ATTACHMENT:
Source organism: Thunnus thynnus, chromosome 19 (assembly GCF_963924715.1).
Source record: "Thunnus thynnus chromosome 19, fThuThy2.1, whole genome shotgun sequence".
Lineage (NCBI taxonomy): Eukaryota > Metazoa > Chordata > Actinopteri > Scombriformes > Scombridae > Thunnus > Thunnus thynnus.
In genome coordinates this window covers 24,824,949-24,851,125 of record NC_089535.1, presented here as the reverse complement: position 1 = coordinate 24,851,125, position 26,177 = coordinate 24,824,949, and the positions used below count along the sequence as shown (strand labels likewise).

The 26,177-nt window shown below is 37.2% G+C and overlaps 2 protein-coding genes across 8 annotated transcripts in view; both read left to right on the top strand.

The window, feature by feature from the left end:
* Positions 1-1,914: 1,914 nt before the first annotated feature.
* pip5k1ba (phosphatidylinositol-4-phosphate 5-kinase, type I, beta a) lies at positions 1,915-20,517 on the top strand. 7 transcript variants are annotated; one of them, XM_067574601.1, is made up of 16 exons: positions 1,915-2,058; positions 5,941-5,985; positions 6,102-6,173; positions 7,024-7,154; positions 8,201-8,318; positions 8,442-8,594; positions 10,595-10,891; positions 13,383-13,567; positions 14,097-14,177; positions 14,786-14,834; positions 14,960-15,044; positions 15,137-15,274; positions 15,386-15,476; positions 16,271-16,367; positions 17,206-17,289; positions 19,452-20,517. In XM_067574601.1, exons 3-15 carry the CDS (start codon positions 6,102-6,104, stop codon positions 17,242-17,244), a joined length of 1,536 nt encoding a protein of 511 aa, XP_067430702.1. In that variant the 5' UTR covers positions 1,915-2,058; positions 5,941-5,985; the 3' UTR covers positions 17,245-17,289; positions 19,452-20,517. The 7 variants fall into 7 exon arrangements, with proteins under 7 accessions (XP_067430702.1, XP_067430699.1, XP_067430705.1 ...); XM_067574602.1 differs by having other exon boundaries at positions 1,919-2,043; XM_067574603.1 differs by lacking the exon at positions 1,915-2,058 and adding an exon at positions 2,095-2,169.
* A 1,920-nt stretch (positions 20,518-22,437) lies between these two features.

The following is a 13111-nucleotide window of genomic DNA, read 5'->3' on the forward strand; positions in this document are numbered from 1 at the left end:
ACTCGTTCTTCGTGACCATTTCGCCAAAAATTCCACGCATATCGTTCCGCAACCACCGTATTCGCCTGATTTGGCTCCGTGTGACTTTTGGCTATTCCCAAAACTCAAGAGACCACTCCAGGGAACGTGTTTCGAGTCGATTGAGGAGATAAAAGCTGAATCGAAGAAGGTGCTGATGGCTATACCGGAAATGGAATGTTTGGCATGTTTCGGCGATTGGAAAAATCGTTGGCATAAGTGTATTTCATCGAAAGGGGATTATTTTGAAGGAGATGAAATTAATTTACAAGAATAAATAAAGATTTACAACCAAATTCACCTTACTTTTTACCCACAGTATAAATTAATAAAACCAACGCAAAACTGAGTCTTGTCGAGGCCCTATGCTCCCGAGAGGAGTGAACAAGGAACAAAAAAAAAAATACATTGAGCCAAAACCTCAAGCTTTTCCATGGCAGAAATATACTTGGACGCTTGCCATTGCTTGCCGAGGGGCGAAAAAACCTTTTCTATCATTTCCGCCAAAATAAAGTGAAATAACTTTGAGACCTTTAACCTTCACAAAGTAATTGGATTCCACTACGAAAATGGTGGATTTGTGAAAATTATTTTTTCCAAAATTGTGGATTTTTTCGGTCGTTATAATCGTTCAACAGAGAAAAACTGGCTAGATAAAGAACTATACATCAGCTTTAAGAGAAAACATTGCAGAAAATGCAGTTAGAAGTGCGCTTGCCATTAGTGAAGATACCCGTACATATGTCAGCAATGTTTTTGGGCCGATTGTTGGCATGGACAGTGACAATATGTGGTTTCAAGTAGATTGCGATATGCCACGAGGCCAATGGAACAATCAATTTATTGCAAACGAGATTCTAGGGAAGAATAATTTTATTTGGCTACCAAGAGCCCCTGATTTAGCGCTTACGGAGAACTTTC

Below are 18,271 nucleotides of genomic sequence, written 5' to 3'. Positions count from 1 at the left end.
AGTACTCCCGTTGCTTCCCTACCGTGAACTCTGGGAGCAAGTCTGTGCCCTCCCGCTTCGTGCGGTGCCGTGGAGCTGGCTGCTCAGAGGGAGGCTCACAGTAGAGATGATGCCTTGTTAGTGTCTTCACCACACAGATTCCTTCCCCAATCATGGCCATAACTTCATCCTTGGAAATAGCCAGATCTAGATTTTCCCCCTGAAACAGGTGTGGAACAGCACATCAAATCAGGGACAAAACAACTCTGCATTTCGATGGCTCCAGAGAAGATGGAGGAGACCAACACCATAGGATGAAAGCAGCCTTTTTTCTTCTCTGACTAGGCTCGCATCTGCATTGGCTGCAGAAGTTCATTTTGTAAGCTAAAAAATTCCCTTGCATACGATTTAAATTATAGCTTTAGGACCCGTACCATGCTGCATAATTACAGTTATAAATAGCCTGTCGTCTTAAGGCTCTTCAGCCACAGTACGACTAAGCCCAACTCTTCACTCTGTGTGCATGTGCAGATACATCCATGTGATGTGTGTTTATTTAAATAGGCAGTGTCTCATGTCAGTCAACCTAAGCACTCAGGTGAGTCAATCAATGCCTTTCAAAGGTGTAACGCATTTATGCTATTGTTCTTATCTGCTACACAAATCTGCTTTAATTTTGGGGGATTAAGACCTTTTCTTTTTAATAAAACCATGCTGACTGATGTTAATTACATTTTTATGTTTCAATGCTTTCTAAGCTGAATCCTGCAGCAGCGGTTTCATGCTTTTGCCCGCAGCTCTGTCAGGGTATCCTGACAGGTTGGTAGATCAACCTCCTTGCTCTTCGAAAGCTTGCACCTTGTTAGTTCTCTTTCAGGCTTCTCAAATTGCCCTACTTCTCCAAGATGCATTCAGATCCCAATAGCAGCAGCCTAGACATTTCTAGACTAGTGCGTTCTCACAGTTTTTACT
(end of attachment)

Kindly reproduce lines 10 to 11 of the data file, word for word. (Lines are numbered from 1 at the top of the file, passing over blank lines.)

The following is a 13111-nucleotide window of genomic DNA, read 5'->3' on the forward strand; positions in this document are numbered from 1 at the left end:
ACTCGTTCTTCGTGACCATTTCGCCAAAAATTCCACGCATATCGTTCCGCAACCACCGTATTCGCCTGATTTGGCTCCGTGTGACTTTTGGCTATTCCCAAAACTCAAGAGACCACTCCAGGGAACGTGTTTCGAGTCGATTGAGGAGATAAAAGCTGAATCGAAGAAGGTGCTGATGGCTATACCGGAAATGGAATGTTTGGCATGTTTCGGCGATTGGAAAAATCGTTGGCATAAGTGTATTTCATCGAAAGGGGATTATTTTGAAGGAGATGAAATTAATTTACAAGAATAAATAAAGATTTACAACCAAATTCACCTTACTTTTTACCCACAGTATAAATTAATAAAACCAACGCAAAACTGAGTCTTGTCGAGGCCCTATGCTCCCGAGAGGAGTGAACAAGGAACAAAAAAAAAAATACATTGAGCCAAAACCTCAAGCTTTTCCATGGCAGAAATATACTTGGACGCTTGCCATTGCTTGCCGAGGGGCGAAAAAACCTTTTCTATCATTTCCGCCAAAATAAAGTGAAATAACTTTGAGACCTTTAACCTTCACAAAGTAATTGGATTCCACTACGAAAATGGTGGATTTGTGAAAATTATTTTTTCCAAAATTGTGGATTTTTTCGGTCGTTATAATCGTTCAACAGAGAAAAACTGGCTAGATAAAGAACTATACATCAGCTTTAAGAGAAAACATTGCAGAAAATGCAGTTAGAAGTGCGCTTGCCATTAGTGAAGATACCCGTACATATGTCAGCAATGTTTTTGGGCCGATTGTTGGCATGGACAGTGACAATATGTGGTTTCAAGTAGATTGCGATATGCCACGAGGCCAATGGAACAATCAATTTATTGCAAACGAGATTCTAGGGAAGAATAATTTTATTTGGCTACCAAGAGCCCCTGATTTAGCGCTTACGGAGAACTTTC